My first edition was written in great haste, for the primary purpose of vindicating for Homoeopathy the right of priority in the treatment of phthisis by tuberculinum or the virus of the disease-process itself. My object has been fully attained, and the allopathic and lay press of England and, indeed, of Europe, now fully admit that whether the treatment of phthisis by its own virus be good or bad it belongs to Homoeopathy. As an allopathic colleague exclaimed the other day,”What a God-send Koch’s discovery has been for you homoeopaths; if it is true, he has proved your homoeopathic principle up to the hilt- but I do not believe it is true.” So now that it is admittedly the property of Homoeopathy, it is for us to prove to the world that it is true, and therefore a property worth owning. To this end my second edition.
In Germany the first edition has received due attention, and has been translated first by Dr. Goullon, of Weimar, and secondly by Dr. Renner, of London, which latter translation may be found in the “Zeitschrift des Berliner Vereines homoeopatischer Aerzte,” B. x., Hv., and Vj., October 20, 1891. Dr. Windelband gives it a very sensible introductory notice, but is evidently staggered by the dilutions I have made use of, and yet at the same time confessing that his use of Tuberculinum Kochii in the 6th to 10th homoeopathic decimal dilutions have given him very unsatisfactory results. Put aside prejudice, dear Dr. Windelband, and try the higher dilutions in not too frequent repetitions.
THE REMEDY IN THE DISEASE.
The saying “Take a hair of the dog that bit you,” shows that the idea that the remedy of a disease may be in the disease itself, is very old in theory. It is also by no means modern in practice, it may be found in traces almost everywhere and at all periods of history. It is nearly sixty years since Lux published his Isopathik der Contagien.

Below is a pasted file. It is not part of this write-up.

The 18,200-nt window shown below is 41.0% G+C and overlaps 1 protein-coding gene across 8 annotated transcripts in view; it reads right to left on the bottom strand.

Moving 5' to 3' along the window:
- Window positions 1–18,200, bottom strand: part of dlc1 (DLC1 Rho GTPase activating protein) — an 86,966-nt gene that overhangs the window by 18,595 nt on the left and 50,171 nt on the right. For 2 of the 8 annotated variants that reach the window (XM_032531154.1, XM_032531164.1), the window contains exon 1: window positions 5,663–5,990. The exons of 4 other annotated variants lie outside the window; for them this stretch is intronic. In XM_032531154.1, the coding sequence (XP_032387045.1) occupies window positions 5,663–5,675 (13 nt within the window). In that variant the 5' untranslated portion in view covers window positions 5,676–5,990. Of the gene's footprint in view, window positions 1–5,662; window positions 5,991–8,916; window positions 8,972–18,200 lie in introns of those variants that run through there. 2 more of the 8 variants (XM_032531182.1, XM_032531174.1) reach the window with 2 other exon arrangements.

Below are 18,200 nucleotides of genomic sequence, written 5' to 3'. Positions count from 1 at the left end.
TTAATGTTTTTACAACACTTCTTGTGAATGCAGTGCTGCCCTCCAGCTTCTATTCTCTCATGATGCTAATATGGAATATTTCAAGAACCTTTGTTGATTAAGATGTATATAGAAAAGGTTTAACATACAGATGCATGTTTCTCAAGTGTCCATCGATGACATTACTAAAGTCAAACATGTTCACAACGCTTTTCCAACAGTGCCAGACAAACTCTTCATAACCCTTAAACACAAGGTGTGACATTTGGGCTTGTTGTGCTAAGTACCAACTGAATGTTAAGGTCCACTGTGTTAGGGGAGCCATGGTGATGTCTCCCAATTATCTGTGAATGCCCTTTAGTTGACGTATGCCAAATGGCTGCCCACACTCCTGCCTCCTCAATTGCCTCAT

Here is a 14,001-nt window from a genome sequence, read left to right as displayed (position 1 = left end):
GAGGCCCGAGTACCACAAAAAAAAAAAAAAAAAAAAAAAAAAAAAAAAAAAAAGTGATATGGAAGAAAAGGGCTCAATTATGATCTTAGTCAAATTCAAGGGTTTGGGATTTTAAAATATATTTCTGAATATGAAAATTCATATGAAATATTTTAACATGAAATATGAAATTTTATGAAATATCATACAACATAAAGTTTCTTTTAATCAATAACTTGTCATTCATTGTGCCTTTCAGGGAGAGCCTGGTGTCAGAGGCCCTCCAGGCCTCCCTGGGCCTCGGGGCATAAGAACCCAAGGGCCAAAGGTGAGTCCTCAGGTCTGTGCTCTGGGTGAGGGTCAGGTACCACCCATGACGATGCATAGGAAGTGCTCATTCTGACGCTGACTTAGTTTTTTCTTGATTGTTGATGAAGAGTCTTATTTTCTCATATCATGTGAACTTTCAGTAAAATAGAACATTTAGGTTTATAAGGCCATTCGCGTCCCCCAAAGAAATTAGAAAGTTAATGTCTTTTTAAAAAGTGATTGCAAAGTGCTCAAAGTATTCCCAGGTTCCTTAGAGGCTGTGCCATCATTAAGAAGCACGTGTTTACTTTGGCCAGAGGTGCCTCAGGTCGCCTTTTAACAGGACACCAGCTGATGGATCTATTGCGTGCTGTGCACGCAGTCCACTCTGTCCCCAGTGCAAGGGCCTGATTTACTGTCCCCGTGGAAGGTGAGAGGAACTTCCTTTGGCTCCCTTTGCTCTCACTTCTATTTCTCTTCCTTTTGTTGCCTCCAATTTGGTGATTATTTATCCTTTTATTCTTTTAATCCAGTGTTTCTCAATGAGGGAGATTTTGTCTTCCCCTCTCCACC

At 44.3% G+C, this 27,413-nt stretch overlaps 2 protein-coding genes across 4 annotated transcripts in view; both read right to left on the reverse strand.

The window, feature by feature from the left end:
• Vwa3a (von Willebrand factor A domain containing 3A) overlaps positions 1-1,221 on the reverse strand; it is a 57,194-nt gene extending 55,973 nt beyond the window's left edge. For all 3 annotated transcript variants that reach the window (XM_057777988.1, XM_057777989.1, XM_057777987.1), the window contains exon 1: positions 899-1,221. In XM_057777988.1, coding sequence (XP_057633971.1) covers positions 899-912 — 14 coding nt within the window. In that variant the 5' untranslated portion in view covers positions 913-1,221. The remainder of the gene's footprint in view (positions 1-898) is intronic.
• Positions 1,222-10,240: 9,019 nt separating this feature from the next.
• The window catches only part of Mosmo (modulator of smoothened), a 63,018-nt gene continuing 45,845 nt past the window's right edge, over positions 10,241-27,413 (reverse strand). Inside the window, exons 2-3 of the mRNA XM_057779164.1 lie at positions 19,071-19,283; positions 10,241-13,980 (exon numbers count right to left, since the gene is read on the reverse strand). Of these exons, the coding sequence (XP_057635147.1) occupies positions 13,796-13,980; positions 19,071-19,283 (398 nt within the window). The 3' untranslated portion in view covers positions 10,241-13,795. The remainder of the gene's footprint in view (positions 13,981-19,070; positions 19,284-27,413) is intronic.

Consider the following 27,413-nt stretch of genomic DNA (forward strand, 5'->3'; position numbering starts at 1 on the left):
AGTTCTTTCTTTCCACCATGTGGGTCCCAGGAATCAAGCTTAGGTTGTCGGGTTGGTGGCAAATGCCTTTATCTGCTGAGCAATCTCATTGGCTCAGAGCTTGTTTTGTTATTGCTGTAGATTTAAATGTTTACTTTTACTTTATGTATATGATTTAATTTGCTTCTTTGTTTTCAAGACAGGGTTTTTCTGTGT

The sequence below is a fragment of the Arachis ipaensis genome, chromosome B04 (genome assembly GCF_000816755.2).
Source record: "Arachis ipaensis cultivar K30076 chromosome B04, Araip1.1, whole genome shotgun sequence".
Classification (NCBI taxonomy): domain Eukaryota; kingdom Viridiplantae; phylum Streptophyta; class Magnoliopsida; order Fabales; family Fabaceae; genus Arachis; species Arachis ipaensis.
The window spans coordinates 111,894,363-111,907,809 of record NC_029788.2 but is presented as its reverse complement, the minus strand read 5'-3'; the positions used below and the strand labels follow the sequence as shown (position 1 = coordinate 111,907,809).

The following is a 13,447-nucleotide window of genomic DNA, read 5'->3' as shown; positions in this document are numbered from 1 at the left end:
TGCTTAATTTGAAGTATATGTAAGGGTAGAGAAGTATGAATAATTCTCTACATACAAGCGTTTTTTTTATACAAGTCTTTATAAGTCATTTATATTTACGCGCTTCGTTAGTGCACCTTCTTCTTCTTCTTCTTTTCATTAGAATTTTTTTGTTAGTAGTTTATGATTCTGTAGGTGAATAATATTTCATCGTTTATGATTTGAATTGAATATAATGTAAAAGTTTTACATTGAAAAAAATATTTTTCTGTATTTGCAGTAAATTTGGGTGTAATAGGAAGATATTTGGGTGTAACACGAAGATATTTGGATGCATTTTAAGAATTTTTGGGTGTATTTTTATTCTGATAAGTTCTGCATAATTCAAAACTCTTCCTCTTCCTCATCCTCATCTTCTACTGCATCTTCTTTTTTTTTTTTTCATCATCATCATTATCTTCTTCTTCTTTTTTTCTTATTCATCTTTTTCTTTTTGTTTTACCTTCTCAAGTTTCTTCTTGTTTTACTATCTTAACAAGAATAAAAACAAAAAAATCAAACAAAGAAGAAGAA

Weber published his work recommending Anthracin as a specific for anthrax at Leipsic in 1836 (Der Milzbrand und dessen sicherestes Heilmittel, von G.A. Weber), so this part of Pasteurism is really Weberism.
Psorinum, Autopsorinum; Vaccininum, Morbillinum, Ozeninum, Syphilinum, Hydrophobinum, Gonorrhinum, Loiminum, Hippozoinum (used by Gross in cancer), and some others are recorded as curative agents any time during the last half a century.
The very first medical idea I received in my life, now 40 years ago, was that the antidote to the effects of the bite of the adder was to be found in the adder itself; it was communicated to me by a wood-man one day when I was out bird’s- nesting. The second idea was shortly after this, and to the effect that warts are inoculable and can be produced by making a wart bleed and injecting of this blood under the skin of a healthy person, and to test the truth of this statement I at nine years of age, pricked a wart on a school-fellow’s hand and made it bleed, and of this blood I placed a minute quantity, with the aid of a penknife, under the skin of my left ring-finger and thus succeeded in producing a very elongated wart; and to this day the skin of the end of that finger has a warty aspect.
My third medical idea received about the same time was that warts might be cured by taking a piece of elder wood, cutting into the bark as many notches as one had warts and then casting the notched piece of elder wood (Sambucus) away and keeping the whole affair a profound secret. And this proceeding I adopted and am now divulging my secret! But the cure was not efficacious; my self-produced wart did not depart, and I forthwith had recourse to a very primitive surgical operation and got rid of it. Was Essig werden soll, muss fruh sauer werden! Who first used the word Tuberculinum I do not know; I believe it was Dr. Swan of New York; I had it from Dr. Skinner of London some sixteen or seventeen years ago; but the mode of obtaining it I felt to be altogether too nasty, though the two hundredth dilution of any thing whatsoever–even of original sin–is at least–clean! I believe Dr. Swan is under the impression that he was the first to use and recommended the use of phthisical sputum–his tuberculinum. But in this he is in error, the thing has been done time and again, and records of the practice exist. This, however, does not lessen Dr. Swan’s credit; though I presume Dr. Swan had his first ideas from Lux through Constantine Hering. Paracelsus is full of both Homoeopathy and isopathy as I long ago pointed out, and the fact that Hahnemann never quoted from Paracelsus is not to his credit, for he must have read him.